"They did all come out severally as I had commanded, and as they did come to me, I discharged their guns to the number of six or eight and forty, which made the tenants convene to us from the parties where the shots were heard; so that, before they had all come out, we were near as many as they, armed with swords, and targes, and guns. When they all had made their oaths to me, I ranked our people like two hedges, five paces distance from one another rank, and but one pace every man from another in that same rank, and turn[ed] the mouths of their guns and their faces one rank to another, so as the Highlanders might pass two and two together betwixt their ranks. They passed so from the door of the hall in which they were, to the place where their guns were lying all empty. They trembled passing, as if they had been in a fever quartan. I asked their captain, when they had taken up their guns, what way they would hold to go out of my lady’s land. He said, they desired to go to Birse. I said we would convoy them to the boat of Birse, a good mile from the place where we were. I did so, because I had promised never to come in my lady’s sight if I did not put them out of her lands; and therefore, to come in her house, I would see them pass over the water of Dye, out of her lands, which went to the water-side, and we stood by the water-side until the boat did take them over in three voyages; and when they were all over the water, we returned home. Alexander Davidson returned from Bountie how soon they began to march away. He told to my lady the event of our siege, who was very joyful that no blood was shed on either side.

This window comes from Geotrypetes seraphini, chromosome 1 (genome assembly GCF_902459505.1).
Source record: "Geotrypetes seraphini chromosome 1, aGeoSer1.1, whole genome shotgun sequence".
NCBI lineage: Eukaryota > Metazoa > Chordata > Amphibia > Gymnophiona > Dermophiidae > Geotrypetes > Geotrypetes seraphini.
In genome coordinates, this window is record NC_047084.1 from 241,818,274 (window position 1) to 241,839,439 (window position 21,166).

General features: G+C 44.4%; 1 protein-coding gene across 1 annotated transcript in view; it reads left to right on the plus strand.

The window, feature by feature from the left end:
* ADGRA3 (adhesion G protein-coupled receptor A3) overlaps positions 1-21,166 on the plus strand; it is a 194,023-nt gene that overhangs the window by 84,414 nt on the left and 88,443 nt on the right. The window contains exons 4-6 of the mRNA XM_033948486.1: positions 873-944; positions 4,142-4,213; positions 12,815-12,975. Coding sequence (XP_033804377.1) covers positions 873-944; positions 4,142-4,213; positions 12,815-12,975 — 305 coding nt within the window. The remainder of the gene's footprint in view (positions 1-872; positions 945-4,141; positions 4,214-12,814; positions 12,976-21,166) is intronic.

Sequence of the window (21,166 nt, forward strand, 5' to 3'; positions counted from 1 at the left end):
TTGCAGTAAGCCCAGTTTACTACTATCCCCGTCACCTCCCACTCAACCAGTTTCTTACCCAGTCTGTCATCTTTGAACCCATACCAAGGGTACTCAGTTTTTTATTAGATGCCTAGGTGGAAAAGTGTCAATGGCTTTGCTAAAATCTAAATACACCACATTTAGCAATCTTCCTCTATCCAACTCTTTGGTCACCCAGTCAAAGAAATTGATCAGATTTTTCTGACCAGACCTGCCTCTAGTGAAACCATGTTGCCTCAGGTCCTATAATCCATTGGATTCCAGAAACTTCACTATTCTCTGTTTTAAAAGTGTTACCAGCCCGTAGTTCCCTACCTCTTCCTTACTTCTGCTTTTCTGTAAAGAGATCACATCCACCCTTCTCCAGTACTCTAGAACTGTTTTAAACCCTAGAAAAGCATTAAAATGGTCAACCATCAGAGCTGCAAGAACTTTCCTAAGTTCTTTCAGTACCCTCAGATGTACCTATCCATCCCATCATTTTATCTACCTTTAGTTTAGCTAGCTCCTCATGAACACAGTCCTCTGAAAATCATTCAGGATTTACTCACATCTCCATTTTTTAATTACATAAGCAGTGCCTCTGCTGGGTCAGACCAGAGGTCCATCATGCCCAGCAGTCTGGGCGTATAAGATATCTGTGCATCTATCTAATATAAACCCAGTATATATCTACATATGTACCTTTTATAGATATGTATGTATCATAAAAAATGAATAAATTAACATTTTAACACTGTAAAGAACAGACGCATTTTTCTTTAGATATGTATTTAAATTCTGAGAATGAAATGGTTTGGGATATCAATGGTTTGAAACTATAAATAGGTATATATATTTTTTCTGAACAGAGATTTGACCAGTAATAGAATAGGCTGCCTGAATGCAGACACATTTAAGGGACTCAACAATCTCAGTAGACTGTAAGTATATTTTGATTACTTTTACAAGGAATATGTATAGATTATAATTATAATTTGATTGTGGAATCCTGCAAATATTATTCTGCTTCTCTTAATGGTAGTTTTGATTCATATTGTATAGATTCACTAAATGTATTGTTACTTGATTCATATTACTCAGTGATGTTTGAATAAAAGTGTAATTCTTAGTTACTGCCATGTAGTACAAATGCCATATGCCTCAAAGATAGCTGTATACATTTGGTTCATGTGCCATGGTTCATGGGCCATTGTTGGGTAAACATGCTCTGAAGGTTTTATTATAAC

‘Their captain and I going together to the water-side, [he] said to me: "Sir, you have been happy in surprising us, for if our watchman had advertised us before your entry into the court, but only so long as we might have taken our arms in our hands and gone to the court, we could have killed you all before you had come near us, we being covered from you, and you in an open field to us; or if we had but gone the first to the windows, we could have beaten you out of the court, or killed you all in it." "Good friend," said I, "you think you had to do with children; but know that I was a soldier before you could wipe your own nose, and could have ranged my men so by the side of the house wherein you was, that you should not have seen them through the windows, and in that posture kept the door so well that none of you should have come out unkilled, and so kept you within until the country had convened against you. I confess, if you had been masters of the court, and we in open fields, you might have done what you say; but we were not such fools as to lay ourselves wide open to you, being covered from us. If any house had been near us, we could have made a sconce of it to cover ourselves; if none were near us, we could retire in order, and you could not pursue us, unlaid yourselves as open to us as we were to you, and there we should have seen who did best."